Landmark Case Mirrors Trayvon Martin, Occurring Exactly 8 Months After The Florida Shooting
In the Contra Costa County case, the homeowner wounded a 15-year-old boy who was reportedly trespassing on the man’s driveway in October of 2012.
Friday, a jury in Martinez acquitted Rhainell Madrona, 57, of felony charges of assault with a firearm and negligent discharge of a firearm, according to his attorney, Joseph Tully. He used a “stand your ground” defense to argue that Madrona had the right to use his firearm to defend himself on his own property.
Under California law, as in Florida, a defendant is entitled to stand their ground to defend themselves against an intruder on their property and if necessary, can even pursue an assailant until the danger of death or great bodily injury has passed.
Also on Friday, Florida strengthened its own law with a NRA (National Rifle Association)-backed measure to allow gun owners to point a gun in self-defense, and even to fire a warning shot if they feel threatened.
In the Antioch case, the attorney said Madrona was on edge after his home had been burglarized and vandalized multiple times. When he heard a suspicious noise outside of his Pine Street home around 11 p.m. on Oct. 26, 2012, he went outside to investigate, Tully said.
The defendant testified that when he exited his garage he saw two tall males dressed in black in his driveway.
His attorney said Madrona opted not to call 911, since he claimed Antioch police had been unresponsive to his calls in the past.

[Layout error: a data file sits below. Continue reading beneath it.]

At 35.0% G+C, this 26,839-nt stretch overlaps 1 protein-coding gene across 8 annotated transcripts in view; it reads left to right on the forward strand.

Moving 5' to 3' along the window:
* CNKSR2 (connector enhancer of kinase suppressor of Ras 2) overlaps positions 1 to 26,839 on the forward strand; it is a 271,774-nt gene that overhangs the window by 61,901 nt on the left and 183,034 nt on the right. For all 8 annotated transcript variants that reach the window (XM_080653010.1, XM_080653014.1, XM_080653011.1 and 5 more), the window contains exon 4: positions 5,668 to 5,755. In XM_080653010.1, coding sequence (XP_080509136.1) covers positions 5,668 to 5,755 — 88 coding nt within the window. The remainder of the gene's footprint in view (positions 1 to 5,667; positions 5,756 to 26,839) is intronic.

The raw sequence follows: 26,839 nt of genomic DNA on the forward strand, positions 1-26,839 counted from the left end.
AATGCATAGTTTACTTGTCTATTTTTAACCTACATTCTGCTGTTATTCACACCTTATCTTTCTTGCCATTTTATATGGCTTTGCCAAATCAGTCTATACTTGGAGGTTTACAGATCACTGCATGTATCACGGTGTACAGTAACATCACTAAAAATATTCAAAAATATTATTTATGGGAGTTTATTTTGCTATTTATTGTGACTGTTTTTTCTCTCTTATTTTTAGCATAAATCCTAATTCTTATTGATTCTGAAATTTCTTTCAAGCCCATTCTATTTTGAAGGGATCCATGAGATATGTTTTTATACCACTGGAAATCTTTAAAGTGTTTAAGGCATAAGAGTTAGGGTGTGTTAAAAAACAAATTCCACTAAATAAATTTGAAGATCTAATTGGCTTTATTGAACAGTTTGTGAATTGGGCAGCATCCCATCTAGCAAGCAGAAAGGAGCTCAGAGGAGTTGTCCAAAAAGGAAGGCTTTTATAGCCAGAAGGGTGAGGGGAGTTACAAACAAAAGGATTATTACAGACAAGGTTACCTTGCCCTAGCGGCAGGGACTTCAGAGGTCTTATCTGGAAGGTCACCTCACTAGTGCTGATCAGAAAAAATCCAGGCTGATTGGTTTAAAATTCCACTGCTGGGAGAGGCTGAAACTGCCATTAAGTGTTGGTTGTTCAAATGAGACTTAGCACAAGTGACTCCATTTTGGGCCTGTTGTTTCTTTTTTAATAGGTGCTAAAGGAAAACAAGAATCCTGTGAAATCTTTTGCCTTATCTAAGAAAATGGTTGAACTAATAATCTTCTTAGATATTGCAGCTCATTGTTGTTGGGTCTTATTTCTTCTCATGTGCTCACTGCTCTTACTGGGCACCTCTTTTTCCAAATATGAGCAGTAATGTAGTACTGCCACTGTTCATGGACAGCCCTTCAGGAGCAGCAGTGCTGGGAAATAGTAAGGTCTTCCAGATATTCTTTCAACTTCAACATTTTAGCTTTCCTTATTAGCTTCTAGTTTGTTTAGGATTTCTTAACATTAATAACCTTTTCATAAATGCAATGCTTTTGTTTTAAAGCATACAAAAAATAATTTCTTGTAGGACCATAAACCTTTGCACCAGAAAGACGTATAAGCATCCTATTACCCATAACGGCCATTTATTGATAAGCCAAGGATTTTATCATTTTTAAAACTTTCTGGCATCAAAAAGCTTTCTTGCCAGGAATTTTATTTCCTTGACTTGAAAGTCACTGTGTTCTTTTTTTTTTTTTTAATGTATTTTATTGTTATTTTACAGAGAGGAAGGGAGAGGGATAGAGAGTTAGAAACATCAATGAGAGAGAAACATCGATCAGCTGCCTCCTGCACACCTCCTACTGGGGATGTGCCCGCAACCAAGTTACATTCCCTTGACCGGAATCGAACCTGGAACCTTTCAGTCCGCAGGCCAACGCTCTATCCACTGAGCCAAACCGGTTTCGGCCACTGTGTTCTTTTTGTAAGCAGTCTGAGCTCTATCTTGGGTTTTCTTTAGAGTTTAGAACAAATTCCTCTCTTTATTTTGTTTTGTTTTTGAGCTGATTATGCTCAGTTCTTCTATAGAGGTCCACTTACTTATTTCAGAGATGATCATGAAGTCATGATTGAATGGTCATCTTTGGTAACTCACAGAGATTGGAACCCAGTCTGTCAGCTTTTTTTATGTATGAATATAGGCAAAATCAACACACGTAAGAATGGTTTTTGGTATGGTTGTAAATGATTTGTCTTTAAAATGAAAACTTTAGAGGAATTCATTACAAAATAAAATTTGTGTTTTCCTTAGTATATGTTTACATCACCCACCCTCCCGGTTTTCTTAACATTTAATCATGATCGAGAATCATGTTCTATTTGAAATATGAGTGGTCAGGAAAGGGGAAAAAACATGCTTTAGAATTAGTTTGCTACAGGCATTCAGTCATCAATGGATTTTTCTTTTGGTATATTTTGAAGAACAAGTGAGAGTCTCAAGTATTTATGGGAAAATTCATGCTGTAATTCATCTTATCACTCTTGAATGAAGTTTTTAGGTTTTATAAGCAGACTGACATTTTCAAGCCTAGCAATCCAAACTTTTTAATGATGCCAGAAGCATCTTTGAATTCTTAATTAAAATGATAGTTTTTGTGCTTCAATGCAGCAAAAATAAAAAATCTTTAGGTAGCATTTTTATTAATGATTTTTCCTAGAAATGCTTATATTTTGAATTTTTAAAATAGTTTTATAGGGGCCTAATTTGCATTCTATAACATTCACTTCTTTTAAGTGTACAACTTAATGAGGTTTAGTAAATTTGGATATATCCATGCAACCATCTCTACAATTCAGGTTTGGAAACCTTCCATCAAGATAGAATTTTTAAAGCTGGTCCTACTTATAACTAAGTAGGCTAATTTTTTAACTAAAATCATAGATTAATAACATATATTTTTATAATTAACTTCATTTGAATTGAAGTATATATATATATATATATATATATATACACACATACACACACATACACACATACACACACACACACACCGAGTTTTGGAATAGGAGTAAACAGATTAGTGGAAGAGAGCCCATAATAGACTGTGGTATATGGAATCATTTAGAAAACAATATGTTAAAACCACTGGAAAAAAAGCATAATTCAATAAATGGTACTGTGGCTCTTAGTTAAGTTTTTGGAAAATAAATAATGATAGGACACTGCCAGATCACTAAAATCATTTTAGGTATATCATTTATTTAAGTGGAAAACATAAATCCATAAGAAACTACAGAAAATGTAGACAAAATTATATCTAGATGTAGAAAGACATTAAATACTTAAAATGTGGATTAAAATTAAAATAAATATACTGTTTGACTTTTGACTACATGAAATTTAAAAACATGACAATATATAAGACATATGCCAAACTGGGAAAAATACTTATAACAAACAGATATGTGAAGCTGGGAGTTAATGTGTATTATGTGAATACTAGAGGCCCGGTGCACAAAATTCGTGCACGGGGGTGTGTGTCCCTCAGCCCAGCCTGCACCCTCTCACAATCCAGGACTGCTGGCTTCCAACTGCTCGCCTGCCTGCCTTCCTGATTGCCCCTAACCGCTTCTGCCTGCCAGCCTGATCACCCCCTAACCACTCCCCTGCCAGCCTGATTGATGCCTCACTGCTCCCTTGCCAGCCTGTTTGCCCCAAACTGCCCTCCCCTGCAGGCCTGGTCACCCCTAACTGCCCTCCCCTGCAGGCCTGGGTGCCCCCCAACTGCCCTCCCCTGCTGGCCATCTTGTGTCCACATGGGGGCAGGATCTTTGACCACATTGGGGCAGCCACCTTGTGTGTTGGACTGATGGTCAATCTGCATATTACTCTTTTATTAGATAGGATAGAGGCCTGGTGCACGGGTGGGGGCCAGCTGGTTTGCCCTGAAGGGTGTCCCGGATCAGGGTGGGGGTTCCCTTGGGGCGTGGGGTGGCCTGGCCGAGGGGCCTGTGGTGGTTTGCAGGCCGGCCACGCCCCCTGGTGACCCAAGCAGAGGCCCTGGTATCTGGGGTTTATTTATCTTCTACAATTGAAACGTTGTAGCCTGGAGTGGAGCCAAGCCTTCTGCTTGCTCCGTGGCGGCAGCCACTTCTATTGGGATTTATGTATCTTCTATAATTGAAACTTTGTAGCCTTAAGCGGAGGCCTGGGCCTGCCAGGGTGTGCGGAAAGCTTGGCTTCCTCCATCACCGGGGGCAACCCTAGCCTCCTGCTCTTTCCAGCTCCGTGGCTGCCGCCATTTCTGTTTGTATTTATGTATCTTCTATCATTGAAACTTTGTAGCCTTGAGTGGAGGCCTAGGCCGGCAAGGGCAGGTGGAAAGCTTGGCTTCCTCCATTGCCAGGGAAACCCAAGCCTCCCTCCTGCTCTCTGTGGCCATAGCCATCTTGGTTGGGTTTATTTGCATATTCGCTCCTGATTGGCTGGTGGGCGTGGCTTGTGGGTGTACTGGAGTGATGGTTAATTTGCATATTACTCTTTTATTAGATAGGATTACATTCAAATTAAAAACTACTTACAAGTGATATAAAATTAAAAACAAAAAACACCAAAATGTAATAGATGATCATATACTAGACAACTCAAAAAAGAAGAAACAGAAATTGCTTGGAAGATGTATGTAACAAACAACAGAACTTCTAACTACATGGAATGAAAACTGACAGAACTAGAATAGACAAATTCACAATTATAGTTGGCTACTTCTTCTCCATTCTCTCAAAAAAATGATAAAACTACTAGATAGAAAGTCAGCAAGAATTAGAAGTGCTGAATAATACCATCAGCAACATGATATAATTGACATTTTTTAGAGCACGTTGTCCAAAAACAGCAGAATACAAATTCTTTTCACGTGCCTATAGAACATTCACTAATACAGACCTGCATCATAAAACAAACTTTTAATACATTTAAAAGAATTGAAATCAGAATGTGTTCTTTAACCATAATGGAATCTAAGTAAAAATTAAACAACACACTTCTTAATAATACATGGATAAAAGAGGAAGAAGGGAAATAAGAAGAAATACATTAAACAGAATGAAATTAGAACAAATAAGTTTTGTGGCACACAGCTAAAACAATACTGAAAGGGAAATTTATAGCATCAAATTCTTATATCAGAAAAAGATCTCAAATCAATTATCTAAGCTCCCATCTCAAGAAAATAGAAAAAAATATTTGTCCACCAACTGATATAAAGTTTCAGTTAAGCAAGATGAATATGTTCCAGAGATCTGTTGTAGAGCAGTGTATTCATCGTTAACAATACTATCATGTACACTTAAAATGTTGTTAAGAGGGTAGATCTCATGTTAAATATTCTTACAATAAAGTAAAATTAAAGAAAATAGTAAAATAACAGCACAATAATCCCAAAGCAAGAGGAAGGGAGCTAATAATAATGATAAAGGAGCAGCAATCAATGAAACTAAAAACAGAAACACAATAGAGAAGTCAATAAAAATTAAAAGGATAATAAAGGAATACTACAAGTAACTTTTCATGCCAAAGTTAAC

Instead he armed himself with a gun and started to crawl under his garage door when he saw a teenage boy hoisting a garbage bin and charging at him, according to Tully.
The same garbage bin had been used to smash in Madrona’s car window three days earlier, the attorney said.
Tully said Madrona panicked, “…didn’t have time to think,” and fired his gun.
The teenage boy in the driveway suffered a grazing wound from the shooting, while the other two teens were uninjured.
According to Tully, Madrona shot his gun not only to defend himself but also to defend his wife, who was sleeping inside the house.
Tully said his client lost his longtime job at San Francisco International Airport after his arrest and is hoping to regain his former job now that he has been acquitted.
“I’m happy the jury was able to see the truth of what happened here and I hope that Mr. Madrona can begin the healing process of a victim who wrongfully became the accused,” the attorney said.
The prosecutor who tried the case was not immediately available for comment Monday.